Rather than spend extra time creating your own flash cards from scratch, why not just save some time and use free GMAT flash cards right from your phone or tablet.
Magoosh offers a free flashcard app for your android or apple phone that lets you practice important concepts and skills whenever you have a few minutes of free time.
The free app is highly rated and includes 425 math flash cards and 160 idiom cards.
- Free GMAT Flashcard Apps
6 Month Study Plan
Some students are comfortable setting their own study plan. Others would prefer to use an example when creating their own plan.
The Economist offers a comprehensive 6 month free study plan. You can follow their plan exactly or you can use it as an example for how to setup your own study plan.
- Free 6 month study plan
Compare the Economist GMAT review course with other plans.
Math Formula Cheat Sheet
Target Test Prep offers a 15 page printable math formula sheet. This is a comprehensive listing of every important math formula that you will need to memorize for the GMAT exam.
It’s worth noting that Target offers a number of other free resources along with their math formula sheet including a diagnostic exam and multiple quant problem solving webinars.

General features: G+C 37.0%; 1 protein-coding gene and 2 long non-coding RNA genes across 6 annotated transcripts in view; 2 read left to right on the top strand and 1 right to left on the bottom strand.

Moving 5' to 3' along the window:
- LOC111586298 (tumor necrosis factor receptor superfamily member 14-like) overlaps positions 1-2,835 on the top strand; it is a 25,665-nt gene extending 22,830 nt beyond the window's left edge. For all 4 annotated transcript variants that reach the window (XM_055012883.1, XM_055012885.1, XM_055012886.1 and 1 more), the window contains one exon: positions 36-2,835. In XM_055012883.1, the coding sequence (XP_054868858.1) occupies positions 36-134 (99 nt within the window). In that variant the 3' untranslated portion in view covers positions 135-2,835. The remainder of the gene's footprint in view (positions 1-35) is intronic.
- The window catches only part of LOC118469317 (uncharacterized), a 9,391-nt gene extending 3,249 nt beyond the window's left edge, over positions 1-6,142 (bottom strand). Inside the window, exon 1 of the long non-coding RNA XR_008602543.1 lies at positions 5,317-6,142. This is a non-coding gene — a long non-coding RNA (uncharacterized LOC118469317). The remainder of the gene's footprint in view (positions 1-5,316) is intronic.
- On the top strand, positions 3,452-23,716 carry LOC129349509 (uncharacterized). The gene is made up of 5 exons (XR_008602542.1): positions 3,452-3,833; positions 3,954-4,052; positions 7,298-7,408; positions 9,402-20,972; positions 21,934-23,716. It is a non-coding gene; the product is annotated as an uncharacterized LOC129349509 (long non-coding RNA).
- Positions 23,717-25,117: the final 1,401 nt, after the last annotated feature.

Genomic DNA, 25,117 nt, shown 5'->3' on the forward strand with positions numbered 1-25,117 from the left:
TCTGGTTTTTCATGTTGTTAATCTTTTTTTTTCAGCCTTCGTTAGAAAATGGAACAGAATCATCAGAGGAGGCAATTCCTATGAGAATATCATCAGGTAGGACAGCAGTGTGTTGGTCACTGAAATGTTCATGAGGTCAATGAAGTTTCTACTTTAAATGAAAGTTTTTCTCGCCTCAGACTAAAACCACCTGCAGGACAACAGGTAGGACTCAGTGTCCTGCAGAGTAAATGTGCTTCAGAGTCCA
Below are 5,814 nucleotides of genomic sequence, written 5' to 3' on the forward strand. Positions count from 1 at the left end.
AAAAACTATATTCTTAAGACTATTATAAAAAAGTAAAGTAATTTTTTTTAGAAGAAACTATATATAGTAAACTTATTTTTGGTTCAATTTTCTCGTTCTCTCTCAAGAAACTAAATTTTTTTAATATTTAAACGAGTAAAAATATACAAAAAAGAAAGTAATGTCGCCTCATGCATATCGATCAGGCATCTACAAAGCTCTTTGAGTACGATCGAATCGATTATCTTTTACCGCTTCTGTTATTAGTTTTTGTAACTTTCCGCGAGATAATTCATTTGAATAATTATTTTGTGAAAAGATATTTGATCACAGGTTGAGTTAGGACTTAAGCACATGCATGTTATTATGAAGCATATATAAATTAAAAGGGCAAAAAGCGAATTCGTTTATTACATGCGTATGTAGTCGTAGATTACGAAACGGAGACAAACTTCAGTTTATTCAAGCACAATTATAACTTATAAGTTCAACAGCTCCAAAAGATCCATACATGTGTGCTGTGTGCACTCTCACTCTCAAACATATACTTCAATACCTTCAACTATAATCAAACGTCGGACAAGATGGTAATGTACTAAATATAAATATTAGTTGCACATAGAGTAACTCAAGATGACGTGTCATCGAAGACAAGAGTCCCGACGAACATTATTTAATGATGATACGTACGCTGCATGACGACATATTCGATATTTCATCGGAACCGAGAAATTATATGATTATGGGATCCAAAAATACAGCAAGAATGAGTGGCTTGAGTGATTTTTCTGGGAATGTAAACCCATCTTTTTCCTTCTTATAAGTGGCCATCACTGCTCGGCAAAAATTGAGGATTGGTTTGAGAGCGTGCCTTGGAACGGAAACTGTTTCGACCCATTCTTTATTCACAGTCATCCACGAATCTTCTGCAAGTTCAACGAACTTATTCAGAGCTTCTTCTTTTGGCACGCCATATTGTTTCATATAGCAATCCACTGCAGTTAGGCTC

Rather than read through endless text based articles, it’s often easier to watch or listen to video based information and content.
We have included a roundup of some of the most important and useful GMAT video based webinars.
Strategies for Scoring Greater than 700
ExamPal created a unique webinar that delves into specific strategies and tips utilized by students scoring greater than 700 on the GMAT.
Expect to learn new strategies and tactics in this webinar.
- Strategies for High Scores on the GMAT webinar.
See our ExamPal GMAT Review article for more course details.
Important GMAT News and Information
The GMAT test structure constantly evolves.
Before starting your GMAT study program, make sure you know what to expect on test day so you don’t have any unexpected surprises.
2019 GMAT Changes
The most notable change in 2019 was the announcement that the test time was reduced by 23 minutes and the number of questions on the math and verbal sections was reduced by 11 questions.
- 2019 GMAT changes article.
Should you Retake the GMAT?
Many people wonder about whether it might make sense to retake the GMAT if they’re not happy with their score.
You might be surprised to learn that of the 250,000 times the exam is given each year, around 50,000 exams are given to students that are re-taking the GMAT.
Re-taking the GMAT is very easy. Just make sure you keep in mind the major limitations. You can only take the exam once every 16 days.
No more than 5 times in any 12 month period and you can’t take the GMAT more than 8 times in total.
- Information on Re-taking the GMAT.